Hot Bread Kitchen's Nan-e Barbari (Persian Flatbread)

Courtesy of Hot Bread Kitchen

This chewy, flavorful flatbread, brushed with an interesting oil-and-flour glaze and topped with two kinds of seeds, is the perfect accompaniment to a Middle Eastern meal. Higher-protein unbleached bread flour, plus lots of water in the dough, give the bread wonderfully light texture.

20 mins
15 to 18 mins
2 hrs 5 mins
2 loaves
Hot Bread Kitchen's Nan-e Barbari (Persian Flatbread)


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  1. To make the dough: Weigh your flour; or measure it by gently spooning it into a cup, then sweeping off any excess. Mix the water, yeast, flour, and salt until well combined. Knead the mixture — using your hands, a stand mixer, or your bread machine set on the dough cycle — until you've made a smooth, fairly soft dough (about 5 to 8 minutes if kneading by hand). The dough should barely clean the inside of the bowl, if you're using a stand mixer, perhaps sticking just a bit at the bottom.

  2. Put the dough in a lightly greased large bowl, cover the bowl, and let the dough rise until it's nearly doubled in size, about 1 hour.

  3. Transfer the dough to a lightly floured work surface. Gently deflate the dough, and divide it into two pieces.

  4. Shape each piece into a rough log about 9" long. Tent (gently cover) the logs with lightly greased plastic wrap, and allow them to rest for 30 minutes.

  5. Preheat the oven to 450°F. If you have a pizza stone, set it on the lowest rack or oven floor. If you'll be using a baking sheet, position a rack in the middle of the oven.

  6. To prepare the glaze: Combine the flour, sugar, oil, and water in a small saucepan, bring to a bare boil, and cook over medium heat, stirring constantly, until the mixture thickens and coats the spoon; this should take less than a minute. Remove the glaze from the heat, and set it aside.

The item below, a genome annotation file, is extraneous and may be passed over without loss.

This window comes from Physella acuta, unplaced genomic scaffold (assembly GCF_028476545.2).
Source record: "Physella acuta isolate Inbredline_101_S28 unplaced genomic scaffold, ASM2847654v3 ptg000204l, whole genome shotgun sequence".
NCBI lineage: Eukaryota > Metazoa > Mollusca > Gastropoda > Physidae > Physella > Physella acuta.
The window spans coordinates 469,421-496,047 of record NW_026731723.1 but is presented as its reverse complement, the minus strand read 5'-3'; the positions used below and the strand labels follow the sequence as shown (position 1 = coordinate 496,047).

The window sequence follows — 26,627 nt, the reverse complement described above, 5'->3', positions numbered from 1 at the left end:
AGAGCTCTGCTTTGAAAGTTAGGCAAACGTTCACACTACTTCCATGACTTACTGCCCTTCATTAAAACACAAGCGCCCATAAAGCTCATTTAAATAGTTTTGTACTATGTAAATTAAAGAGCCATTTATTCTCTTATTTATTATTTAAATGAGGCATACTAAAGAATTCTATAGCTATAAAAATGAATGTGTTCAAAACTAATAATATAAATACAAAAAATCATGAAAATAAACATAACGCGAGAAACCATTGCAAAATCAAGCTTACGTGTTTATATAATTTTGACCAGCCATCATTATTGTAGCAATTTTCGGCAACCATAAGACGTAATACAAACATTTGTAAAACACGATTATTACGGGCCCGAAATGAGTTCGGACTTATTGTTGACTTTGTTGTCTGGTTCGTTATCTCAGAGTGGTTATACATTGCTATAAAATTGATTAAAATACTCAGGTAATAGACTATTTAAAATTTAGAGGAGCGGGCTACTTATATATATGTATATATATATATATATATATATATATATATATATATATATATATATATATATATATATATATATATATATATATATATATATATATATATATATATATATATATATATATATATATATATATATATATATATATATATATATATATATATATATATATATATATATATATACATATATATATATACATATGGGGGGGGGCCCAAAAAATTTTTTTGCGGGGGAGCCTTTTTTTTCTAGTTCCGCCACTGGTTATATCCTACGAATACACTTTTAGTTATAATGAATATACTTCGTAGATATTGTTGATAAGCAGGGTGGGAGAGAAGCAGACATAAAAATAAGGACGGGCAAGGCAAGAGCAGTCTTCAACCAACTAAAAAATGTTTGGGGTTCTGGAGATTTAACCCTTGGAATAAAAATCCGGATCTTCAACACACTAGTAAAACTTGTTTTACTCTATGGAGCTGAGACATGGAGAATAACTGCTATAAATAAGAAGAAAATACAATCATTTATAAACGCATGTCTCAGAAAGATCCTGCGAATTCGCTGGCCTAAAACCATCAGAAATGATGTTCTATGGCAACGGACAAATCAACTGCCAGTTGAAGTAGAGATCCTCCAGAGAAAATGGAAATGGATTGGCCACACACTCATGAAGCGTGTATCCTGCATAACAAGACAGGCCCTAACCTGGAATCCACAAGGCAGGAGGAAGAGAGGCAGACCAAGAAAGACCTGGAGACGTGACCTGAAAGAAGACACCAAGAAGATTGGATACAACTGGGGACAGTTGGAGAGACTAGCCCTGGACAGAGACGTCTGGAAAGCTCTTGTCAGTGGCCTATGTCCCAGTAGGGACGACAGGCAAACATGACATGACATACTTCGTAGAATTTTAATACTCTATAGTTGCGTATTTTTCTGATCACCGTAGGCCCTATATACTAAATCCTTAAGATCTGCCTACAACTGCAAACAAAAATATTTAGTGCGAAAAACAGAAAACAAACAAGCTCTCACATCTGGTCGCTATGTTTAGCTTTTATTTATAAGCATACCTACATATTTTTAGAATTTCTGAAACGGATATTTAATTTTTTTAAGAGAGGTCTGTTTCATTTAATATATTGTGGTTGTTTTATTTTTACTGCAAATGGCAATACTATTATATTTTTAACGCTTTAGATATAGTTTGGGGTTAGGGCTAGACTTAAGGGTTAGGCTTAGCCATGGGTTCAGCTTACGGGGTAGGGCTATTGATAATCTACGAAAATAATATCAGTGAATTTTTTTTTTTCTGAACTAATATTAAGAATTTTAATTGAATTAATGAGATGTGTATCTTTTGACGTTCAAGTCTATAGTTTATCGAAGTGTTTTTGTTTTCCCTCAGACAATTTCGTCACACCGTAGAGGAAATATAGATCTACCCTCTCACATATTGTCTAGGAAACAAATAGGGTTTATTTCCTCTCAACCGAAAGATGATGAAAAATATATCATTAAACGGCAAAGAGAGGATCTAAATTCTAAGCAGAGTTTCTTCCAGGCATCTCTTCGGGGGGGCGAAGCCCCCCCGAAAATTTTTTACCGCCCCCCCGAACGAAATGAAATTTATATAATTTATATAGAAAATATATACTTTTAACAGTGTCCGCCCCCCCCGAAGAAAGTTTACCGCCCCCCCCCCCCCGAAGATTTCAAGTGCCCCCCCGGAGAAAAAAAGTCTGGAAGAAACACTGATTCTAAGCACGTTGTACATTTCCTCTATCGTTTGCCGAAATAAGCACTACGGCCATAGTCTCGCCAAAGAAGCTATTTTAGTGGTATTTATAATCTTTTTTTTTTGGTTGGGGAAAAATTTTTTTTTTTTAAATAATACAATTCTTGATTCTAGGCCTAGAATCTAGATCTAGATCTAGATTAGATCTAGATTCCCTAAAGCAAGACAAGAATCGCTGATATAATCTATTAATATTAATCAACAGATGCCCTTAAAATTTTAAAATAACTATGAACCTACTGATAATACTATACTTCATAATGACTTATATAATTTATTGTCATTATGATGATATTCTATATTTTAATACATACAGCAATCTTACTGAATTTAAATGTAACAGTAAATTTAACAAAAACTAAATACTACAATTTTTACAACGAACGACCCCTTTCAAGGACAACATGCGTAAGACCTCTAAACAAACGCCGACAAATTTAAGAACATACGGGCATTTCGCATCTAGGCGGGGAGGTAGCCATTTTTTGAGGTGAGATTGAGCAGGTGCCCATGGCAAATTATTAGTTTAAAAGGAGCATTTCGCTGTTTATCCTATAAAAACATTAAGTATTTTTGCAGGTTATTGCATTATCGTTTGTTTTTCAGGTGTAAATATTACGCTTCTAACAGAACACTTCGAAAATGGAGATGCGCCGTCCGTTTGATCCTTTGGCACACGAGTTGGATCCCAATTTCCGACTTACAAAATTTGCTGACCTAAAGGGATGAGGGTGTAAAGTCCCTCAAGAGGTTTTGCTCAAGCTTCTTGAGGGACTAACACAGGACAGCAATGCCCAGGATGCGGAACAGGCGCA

7. Working with one piece at a time, gently deflate the dough and pat/flatten it into a 14" x 5" rectangle. If you're using a pizza stone, transfer the dough to a semolina-dusted surface (a baker's peel is helpful here) or a piece of parchment paper. If you're not using a pizza stone, transfer the rectangle to a parchment-lined or lightly greased baking sheet.

  8. Use your fingers (or the handle of a long wooden spoon) to press five lengthwise grooves into the dough. Press firmly, but don't cut through the bottom of the dough.

  9. Spread half the glaze onto the dough, rubbing it all over. Sprinkle with half the seeds.

  10. Slide the bread onto the stone and bake it for 15 to 18 minutes, until it's golden brown. If you're not using a stone, place the baking sheet on the rack in the middle of the oven and bake for the same amount of time, 15 to 18 minutes.

  11. While the first loaf is baking, prepare the second loaf. Bake as directed.

  12. Remove the bread, and cool it on a rack.

  13. Serve warm, or at room temperature; traditional accompaniments are olives, cucumbers, and feta cheese.

  14. Store leftovers, well wrapped, for several days at room temperature; freeze for longer storage.

Tips from our Bakers

  • Hot Bread Kitchen is a nonprofit that aims to create economic mobility for individuals impacted by gender, racial, social, and/or economic inequality in New York City, historically using the vibrant potential of the food industry as a pathway forward. They seek to expand skills, connections, and life-changing opportunities for women and small businesses. This bread recipe comes from one of their members. We've tweaked the recipe a tiny bit to make it home baker-friendly; you'll find the complete original recipe in The Hot Bread Kitchen Cookbook, available at Hot Bread's website.

  • Want to make a delicious, thick-crust, chewy pizza? Prepare the dough up to the point where it's been shaped into two logs, and allowed to rest for 30 minutes. Shape each log into a 14" circle, or 15" x 10" oval. Top as desired. Bake in a preheated 500°F oven for 22 to 25 minutes, until the crust is golden brown and the toppings are bubbling.
  • What's with the flour/water glaze? This is a traditional solution to "steaming" your oven. The roomal (flour paste) applies moisture directly to the surface of the bread as it bakes, allowing it to rise fully; it also gives the crust a satiny shine.